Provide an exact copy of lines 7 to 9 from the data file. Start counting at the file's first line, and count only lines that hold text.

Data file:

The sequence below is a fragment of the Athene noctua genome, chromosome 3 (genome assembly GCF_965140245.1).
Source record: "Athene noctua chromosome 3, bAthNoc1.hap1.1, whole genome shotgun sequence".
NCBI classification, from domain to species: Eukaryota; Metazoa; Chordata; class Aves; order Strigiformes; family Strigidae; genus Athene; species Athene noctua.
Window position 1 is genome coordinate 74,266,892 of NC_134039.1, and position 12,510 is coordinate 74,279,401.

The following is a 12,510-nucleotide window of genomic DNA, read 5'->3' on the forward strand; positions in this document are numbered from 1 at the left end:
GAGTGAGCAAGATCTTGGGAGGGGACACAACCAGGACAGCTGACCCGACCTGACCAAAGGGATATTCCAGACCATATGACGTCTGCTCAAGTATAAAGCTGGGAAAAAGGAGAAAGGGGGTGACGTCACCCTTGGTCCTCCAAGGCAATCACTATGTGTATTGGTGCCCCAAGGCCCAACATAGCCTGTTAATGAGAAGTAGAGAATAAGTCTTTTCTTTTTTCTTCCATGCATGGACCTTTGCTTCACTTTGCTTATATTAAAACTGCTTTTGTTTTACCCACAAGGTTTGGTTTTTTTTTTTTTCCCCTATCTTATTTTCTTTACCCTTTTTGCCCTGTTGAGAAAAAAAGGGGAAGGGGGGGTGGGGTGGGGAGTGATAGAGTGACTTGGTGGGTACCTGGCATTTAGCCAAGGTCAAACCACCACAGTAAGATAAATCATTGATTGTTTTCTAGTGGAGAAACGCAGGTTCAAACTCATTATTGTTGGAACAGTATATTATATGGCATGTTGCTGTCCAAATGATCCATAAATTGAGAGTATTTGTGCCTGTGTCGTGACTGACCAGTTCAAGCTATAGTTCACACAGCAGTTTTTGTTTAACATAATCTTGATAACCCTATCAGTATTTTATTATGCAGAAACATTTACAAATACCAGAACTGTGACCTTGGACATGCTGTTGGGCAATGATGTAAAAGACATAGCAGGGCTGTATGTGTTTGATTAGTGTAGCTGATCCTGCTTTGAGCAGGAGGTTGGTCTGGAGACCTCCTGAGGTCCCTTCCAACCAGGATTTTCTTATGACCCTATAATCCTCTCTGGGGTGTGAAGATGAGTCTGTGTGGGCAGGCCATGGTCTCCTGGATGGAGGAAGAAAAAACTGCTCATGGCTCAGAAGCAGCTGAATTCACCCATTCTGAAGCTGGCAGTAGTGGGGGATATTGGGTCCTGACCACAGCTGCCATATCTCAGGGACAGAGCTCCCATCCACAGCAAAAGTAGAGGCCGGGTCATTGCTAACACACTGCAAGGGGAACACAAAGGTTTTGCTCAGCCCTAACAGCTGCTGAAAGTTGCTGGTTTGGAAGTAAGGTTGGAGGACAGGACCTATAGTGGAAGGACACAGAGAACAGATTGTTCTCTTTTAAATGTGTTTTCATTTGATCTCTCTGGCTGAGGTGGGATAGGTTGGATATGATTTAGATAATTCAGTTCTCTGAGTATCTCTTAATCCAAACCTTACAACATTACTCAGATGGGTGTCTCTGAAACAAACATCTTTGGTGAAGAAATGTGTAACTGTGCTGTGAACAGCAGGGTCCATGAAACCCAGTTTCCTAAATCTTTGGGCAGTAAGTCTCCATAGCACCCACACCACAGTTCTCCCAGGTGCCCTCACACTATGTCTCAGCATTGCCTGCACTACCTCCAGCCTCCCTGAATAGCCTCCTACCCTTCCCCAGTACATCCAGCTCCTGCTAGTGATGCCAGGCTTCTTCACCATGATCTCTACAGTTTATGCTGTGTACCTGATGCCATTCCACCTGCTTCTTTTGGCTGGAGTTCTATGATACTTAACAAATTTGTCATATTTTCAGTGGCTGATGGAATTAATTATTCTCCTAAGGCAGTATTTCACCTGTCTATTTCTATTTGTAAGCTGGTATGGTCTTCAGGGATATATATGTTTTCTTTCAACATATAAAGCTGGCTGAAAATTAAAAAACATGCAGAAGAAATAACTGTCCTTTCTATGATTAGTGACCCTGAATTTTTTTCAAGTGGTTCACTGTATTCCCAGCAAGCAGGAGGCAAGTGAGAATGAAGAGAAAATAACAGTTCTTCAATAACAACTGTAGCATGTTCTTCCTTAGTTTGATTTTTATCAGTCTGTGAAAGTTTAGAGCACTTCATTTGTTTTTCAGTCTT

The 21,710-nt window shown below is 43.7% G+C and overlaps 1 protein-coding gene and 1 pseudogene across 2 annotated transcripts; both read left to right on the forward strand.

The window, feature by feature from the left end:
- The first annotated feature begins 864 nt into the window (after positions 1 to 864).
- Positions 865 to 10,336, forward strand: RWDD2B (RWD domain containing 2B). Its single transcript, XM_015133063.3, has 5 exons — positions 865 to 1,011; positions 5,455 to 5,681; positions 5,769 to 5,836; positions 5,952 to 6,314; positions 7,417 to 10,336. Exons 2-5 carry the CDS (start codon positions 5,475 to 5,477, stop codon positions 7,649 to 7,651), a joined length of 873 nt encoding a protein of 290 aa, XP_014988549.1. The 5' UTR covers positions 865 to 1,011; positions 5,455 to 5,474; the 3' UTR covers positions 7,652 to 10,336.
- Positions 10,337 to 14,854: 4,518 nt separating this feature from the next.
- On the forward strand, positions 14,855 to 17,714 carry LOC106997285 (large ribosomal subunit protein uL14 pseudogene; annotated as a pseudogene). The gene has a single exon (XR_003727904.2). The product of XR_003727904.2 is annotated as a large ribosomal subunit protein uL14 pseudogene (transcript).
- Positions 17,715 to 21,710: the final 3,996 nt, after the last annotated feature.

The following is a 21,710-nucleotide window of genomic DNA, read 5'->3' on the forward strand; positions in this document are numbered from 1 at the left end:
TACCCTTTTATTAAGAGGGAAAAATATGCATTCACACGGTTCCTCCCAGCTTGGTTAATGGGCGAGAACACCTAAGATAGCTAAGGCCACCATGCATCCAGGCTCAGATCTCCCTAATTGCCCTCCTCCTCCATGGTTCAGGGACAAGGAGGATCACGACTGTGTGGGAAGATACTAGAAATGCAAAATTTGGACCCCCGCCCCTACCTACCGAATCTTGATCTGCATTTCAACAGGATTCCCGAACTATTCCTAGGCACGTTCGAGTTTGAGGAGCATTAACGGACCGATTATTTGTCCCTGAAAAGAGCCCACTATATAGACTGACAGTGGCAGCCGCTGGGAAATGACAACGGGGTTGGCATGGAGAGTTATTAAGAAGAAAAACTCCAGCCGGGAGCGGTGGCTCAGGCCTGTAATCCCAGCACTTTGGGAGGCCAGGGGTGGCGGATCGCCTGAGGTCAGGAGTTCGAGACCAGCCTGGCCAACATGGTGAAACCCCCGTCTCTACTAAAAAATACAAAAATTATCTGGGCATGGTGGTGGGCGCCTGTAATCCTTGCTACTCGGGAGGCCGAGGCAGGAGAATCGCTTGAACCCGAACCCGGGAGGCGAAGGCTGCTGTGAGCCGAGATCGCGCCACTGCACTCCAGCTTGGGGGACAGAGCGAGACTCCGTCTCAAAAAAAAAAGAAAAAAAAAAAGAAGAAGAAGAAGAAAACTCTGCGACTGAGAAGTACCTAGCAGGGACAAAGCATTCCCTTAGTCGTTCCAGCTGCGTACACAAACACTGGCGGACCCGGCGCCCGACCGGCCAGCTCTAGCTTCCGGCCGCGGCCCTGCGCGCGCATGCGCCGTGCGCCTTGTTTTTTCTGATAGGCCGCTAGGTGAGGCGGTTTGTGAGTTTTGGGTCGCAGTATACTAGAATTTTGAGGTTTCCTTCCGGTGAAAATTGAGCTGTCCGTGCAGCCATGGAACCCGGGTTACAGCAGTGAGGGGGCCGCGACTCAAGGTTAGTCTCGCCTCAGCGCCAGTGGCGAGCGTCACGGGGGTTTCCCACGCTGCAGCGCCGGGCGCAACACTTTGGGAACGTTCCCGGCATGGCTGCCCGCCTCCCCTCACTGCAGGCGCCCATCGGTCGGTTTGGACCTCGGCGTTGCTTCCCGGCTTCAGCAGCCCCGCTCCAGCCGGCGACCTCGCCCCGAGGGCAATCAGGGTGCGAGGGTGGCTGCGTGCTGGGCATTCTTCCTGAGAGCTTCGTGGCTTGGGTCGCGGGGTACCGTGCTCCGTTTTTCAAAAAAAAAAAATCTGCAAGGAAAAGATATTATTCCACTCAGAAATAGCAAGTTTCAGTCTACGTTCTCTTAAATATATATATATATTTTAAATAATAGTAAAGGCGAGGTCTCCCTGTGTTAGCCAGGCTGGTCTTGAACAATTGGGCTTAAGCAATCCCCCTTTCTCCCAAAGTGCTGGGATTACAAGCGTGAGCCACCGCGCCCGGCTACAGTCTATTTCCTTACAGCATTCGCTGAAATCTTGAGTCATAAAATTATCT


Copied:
The 21,710-nt window shown below is 43.7% G+C and overlaps 1 protein-coding gene and 1 pseudogene across 2 annotated transcripts; both read left to right on the forward strand.

The window, feature by feature from the left end:
- The first annotated feature begins 864 nt into the window (after positions 1 to 864).